Davis v. City of Clanton Police Department et al (JOINT ASSIGN)(MAG+)
ORDER as follows: 1. Officer Smitherman's 35 Objection is OVERRULED. 2. The 33 Recommendation is ADOPTED. 3. Officer Smitherman's 12 Motion to Dismiss is DENIED. 4. This case is REFERRED back to the Magistrate Judge for further proceedings on Mr. Davis's claim. Signed by Chief Judge William Keith Watkins on 3/26/2015. (dmn, )
IN THE UNITED STATES DISTRICT COURT
FOR THE MIDDLE DISTRICT OF ALABAMA
SADAKA T. DAVIS,
DANIEL ERIC SMITHERMAN,
CASE NO. 2:14-CV-986-WKW
On February 5, 2015, the Magistrate Judge issued a Recommendation that
Defendant Daniel Eric Smitherman’s motion to dismiss (Doc. # 12) be granted and
Plaintiff Sadaka Davis’s claim alleging unlawful arrest be dismissed pursuant to
Federal Rule of Civil Procedure 12(b)(6).
(Doc. # 28.)
In response to the
Magistrate Judge’s Recommendation, Mr. Davis filed a motion to amend his
complaint (Doc. # 29), as well as an objection to the recommendation of dismissal.
(Doc. # 30.) Upon a review of these filings, the Magistrate Judge determined that
Mr. Davis had provided additional clarifying facts sufficient to warrant a
withdrawal of his previous recommendation of dismissal. (Doc. # 32.)
The Magistrate Judge then issued a new Recommendation, in which he took
into account the newly provided allegations.
(Doc. # 33.)
Magistrate Judge explained that Mr. Davis’s “[c]omplaint and [a]mendments
thereto” explicitly alleges that Officer Smitherman was the police officer who
arrested him for harassment on September 18, 2014, at 405 Second Street South,
Clanton Alabama, and that the charges were subsequently dismissed. (Doc. # 33,
at 1, 3.) While the Magistrate Judge recognized that Officer Smitherman denied
being the police officer who arrested Mr. Davis, he concluded that, at the present
stage of the proceedings, the facts as pleaded by Mr. Davis, stated a plausible claim
for relief sufficient to withstand Officer Smitherman’s motion to dismiss.
Officer Smitherman filed an objection to the new Recommendation on
March 6, 2015. (Doc. # 35.) As grounds for his objection, Officer Smitherman
notes that Mr. Davis has filed six pro se complaints against municipal officers
operating within Chilton County, Alabama.
He also argues that Mr. Davis’s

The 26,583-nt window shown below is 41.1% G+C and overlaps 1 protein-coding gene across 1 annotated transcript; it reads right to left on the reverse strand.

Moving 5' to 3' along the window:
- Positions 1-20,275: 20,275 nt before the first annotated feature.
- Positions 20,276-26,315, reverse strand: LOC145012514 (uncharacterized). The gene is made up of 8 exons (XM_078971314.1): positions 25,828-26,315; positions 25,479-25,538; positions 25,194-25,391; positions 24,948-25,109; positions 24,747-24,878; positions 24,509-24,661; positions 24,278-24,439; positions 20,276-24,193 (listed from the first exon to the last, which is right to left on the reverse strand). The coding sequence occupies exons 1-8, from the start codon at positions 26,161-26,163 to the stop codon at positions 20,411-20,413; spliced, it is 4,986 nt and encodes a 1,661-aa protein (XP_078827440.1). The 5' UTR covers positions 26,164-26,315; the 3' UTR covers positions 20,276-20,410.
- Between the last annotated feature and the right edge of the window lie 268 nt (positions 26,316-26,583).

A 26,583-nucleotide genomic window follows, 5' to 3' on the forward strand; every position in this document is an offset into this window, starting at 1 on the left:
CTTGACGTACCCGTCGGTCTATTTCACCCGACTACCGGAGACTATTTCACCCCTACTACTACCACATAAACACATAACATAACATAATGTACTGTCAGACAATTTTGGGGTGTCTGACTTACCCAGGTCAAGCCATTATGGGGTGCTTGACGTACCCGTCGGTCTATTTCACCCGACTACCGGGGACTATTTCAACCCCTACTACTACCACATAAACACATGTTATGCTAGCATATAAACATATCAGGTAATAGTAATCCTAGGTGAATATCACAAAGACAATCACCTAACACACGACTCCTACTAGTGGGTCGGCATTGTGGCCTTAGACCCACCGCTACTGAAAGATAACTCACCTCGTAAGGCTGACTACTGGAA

complaint and amendments are untimely and rely on mere conclusory allegations
and inaccuracies. Specifically, he objects to the court’s finding that Mr. Davis was
arrested without a warrant and offers the September 18, 2014 warrant issued by the
Clanton Municipal Court Clerk for Mr. Davis as an Exhibit. (Doc. # 35, Ex. 1.)
Finally, he asserts that Mr. Davis’s claim should be dismissed because Officer
Smitherman is entitled to qualified immunity.
It is true that Mr. Davis did not submit additional information regarding his
claim until February 17, 2015, more than fourteen days after he was to supply
Officer Smitherman with a more definite statement.
The Magistrate Judge,
however, appropriately determined that it was proper to take the newly provided
facts into account despite the two-week delay because of Mr. Davis’s pro se status
and recent change in address. Additionally, the Magistrate Judge properly noted
that Mr. Davis’s complaint included allegations that he was arrested without a
warrant. (Doc. # 1-1, at 2.)
While Officer Smitherman now offers evidence to
counter such allegations, the court is unable to consider Officer Smitherman’s
evidentiary materials at this stage of the proceedings without converting his motion
to dismiss into a motion for summary judgment.
Lastly, Officer Smitherman contends that he is entitled to the defense of
qualified immunity and that the Recommendation errs by not dismissing the claims
against him based upon this defense. While Officer Smitherman raised qualified
immunity in his motion to dismiss, he did so only cursorily and with no elaboration
or analysis. On Officer Smitherman’s bare argument, the Magistrate Judge did not
err in failing to consider the defense. See generally In re Cao, 619 F.3d 410, 435
(5th Cir. 2010) (“[A]s a court comprised of Article III judges, our role is not to
create arguments for adjudication – but rather, our role is to adjudicate those
arguments with which we are presented.”). Officer Smitherman is not precluded,
however, from raising the defense of qualified immunity at the summary judgment
stage in a properly supported and analyzed motion.
In conclusion, following an independent and de novo review of those
portions of the Recommendation to which objection is made, see 28 U.S.C.
§ 636(b), Mr. Davis has stated a plausible claim for relief sufficient to withstand
Officer Smitherman’s motion to dismiss. Accordingly, it is ORDERED as follows:
Officer Smitherman’s objection (Doc. # 35) is OVERRULED.
The Recommendation (Doc. # 33) is ADOPTED.
Officer Smitherman’s motion to dismiss (Doc. # 12) is DENIED.
This case is REFERRED back to the Magistrate Judge for further
proceedings on Mr. Davis’s claim.
DONE this 26th day of March, 2015.
/s/ W. Keith Watkins
CHIEF UNITED STATES DISTRICT JUDGE
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